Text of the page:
Coronavirus infections worldwide surpass five million
Latin America hardest hit in recent weeks as WHO reports record number of daily cases globally
WASHINGTON : The World Health Organisation (WHO) said on Wednesday that more than 106,000 virus cases had been reported - the most in a single day since the outbreak erupted in the Chinese city of Wuhan in December.
The total number of infections has now surpassed five million with Latin America overtaking the United States and Europe in the past week to report the largest portion of new daily cases globally.
The UN body's chief, Dr Tedros Adhanom Ghebreyesus, said he was "very concerned" about the situation in low- and middle-income nations.
Brazil has been hardest hit, logging the third-highest number of cases in the world.
Peru, Mexico and Chile have also seen steady increases in infections.
Health officials in Brazil reported 1,179 deaths in a single day, although far-right President Jair Bolsonaro remains bitterly opposed to lockdowns, having described them as unnecessary over a "little flu".
With the outbreak in the world's sixth-largest country expected to accelerate until early next month, Mr Bolsonaro has refused to accept experts' advice, pressing regional governors to end stay-at-home measures.
And like US President Donald Trump, he has promoted the use of anti-malaria drugs against the virus despite studies showing they have no benefit and could have dangerous side effects.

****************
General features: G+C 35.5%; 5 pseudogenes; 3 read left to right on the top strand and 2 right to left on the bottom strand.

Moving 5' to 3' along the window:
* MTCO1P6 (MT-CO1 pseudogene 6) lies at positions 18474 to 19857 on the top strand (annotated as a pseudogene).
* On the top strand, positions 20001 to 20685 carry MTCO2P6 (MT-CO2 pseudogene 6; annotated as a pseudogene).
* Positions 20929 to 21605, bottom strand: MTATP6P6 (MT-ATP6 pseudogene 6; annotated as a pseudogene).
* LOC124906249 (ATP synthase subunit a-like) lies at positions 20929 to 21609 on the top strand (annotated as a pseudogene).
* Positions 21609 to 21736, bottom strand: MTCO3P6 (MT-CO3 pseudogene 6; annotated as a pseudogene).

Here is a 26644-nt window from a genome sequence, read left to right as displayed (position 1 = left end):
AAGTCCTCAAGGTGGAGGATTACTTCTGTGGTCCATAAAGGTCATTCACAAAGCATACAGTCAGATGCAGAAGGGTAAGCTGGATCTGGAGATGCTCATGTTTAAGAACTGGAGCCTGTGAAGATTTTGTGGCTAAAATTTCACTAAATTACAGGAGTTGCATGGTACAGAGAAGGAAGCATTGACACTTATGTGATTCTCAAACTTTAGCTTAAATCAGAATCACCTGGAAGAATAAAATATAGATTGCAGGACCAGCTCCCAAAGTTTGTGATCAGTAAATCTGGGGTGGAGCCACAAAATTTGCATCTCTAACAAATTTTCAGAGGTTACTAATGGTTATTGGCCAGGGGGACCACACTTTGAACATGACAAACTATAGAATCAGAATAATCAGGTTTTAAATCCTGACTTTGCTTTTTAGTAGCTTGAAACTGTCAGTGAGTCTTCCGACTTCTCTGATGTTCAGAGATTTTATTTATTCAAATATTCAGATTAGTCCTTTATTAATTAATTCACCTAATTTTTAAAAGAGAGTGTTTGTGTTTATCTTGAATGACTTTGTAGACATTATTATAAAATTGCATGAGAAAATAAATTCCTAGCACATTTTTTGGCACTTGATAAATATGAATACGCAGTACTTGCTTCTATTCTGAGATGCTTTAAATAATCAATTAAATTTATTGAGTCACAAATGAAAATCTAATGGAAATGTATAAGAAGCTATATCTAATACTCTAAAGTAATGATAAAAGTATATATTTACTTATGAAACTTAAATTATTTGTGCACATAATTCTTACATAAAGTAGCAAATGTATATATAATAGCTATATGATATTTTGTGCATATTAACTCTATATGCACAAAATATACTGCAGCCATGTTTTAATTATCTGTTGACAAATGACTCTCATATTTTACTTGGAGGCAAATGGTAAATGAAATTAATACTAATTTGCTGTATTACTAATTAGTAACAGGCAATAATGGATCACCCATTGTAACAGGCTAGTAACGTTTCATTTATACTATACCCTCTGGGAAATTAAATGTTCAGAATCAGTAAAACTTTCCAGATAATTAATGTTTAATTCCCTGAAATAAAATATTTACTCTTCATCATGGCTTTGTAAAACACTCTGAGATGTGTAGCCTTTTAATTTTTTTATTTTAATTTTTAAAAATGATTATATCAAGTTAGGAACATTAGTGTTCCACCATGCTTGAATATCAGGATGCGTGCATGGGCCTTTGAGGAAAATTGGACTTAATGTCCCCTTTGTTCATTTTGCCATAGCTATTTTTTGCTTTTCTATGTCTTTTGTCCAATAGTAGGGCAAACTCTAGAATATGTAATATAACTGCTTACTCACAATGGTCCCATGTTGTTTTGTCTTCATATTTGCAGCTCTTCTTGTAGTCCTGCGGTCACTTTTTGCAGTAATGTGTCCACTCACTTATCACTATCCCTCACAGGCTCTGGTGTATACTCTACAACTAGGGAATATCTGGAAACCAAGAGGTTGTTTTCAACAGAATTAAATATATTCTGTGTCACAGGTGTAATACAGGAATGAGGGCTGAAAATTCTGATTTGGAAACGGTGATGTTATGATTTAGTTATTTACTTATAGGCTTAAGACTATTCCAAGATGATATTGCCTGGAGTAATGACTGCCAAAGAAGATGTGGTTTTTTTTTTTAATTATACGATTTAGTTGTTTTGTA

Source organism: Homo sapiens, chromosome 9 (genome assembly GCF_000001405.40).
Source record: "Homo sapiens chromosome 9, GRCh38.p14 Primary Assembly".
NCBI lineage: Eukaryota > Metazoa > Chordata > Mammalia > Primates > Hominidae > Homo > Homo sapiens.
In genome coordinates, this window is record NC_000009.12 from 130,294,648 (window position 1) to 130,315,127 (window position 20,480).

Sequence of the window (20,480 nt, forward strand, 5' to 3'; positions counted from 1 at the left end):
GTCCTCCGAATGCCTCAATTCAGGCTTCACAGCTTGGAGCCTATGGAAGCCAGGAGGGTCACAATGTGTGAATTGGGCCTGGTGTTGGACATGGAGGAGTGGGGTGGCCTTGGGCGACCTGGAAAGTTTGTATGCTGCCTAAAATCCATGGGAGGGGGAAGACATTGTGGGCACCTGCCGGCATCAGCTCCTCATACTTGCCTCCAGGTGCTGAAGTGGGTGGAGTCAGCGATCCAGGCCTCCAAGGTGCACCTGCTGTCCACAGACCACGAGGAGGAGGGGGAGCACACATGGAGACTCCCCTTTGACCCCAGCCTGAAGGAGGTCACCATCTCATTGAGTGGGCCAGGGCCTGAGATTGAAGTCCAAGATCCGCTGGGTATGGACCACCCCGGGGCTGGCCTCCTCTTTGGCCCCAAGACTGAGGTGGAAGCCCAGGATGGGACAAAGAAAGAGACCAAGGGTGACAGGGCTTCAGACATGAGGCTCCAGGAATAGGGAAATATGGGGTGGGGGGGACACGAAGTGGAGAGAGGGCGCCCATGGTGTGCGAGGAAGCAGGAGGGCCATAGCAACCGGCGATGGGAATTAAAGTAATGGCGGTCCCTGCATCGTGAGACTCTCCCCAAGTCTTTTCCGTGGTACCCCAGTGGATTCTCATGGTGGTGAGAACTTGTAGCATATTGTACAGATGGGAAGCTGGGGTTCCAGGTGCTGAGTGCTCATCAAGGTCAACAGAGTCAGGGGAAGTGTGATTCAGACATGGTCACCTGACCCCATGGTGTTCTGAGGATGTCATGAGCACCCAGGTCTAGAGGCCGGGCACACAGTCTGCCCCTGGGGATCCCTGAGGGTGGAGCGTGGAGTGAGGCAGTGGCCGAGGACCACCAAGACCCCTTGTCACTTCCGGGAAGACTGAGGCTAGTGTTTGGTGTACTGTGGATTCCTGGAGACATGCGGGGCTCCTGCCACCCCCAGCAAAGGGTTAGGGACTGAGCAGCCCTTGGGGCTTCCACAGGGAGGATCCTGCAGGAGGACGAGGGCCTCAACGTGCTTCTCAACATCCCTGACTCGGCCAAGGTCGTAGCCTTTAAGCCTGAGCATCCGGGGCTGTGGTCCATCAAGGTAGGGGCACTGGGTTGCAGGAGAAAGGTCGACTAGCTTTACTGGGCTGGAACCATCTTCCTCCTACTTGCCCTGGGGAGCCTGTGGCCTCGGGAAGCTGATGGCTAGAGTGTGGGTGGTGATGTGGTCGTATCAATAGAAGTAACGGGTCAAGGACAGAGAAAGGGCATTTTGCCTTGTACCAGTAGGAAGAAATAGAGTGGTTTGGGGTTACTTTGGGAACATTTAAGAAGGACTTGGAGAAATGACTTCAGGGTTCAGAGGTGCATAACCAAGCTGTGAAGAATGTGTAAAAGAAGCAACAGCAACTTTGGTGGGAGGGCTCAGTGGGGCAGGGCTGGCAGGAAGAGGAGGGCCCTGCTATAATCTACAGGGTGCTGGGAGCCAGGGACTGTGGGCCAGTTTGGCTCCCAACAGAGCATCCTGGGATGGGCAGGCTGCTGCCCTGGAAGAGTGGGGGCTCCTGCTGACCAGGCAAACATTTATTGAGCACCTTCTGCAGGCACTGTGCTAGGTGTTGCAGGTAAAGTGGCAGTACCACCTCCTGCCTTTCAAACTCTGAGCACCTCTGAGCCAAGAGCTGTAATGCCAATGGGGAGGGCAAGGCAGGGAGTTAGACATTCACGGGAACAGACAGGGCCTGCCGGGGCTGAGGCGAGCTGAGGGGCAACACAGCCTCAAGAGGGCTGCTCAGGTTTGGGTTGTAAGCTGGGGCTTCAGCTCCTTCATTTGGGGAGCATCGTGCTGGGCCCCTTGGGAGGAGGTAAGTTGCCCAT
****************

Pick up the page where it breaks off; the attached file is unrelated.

The WHO emergencies director Michael Ryan stressed: "Hydroxychloroquine nor chloroquine have been, as yet, found to be effective in the treatment of Covid-19, or in the prophylaxis against coming down with the disease."
The two drugs are among those in WHO-coordinated clinical trials to find effective treatments for the disease.
Some 3,000 patients are taking part in the trials in 320 hospitals across 17 countries.
"As WHO, we would advise that for Covid-19, that these drugs be reserved for use within such trials," said Dr Ryan.
With a global death toll of more than 325,000, governments around the world are desperately hoping for a vaccine that would allow them to dispense with the lockdowns that have hammered their economies.
There was encouraging news on that front on Wednesday, as experiments on monkeys offered hope that humans can develop immunity to the virus.
Researchers reported progress from one study that looked at a prototype vaccine, and another on whether infection with Covid-19 confers protection against re-exposure.
"We demonstrate in rhesus macaques that prototype vaccines protected against sars-CoV-2 infection and that sars-CoV-2 infection protected against re-exposure," said senior author Dan Barouch of the Beth Israel Deaconess Medical Centre in Boston.
On demands by the US, Australia, Europe and others that a probe be conducted on the way WHO dealt with the pandemic, Dr Tedros said he was committed to accountability.
"I said it time and time again that WHO calls for accountability more than anyone," he said.
"It has to be done and when it's done, it has to be a comprehensive one." - AFP, REUTERS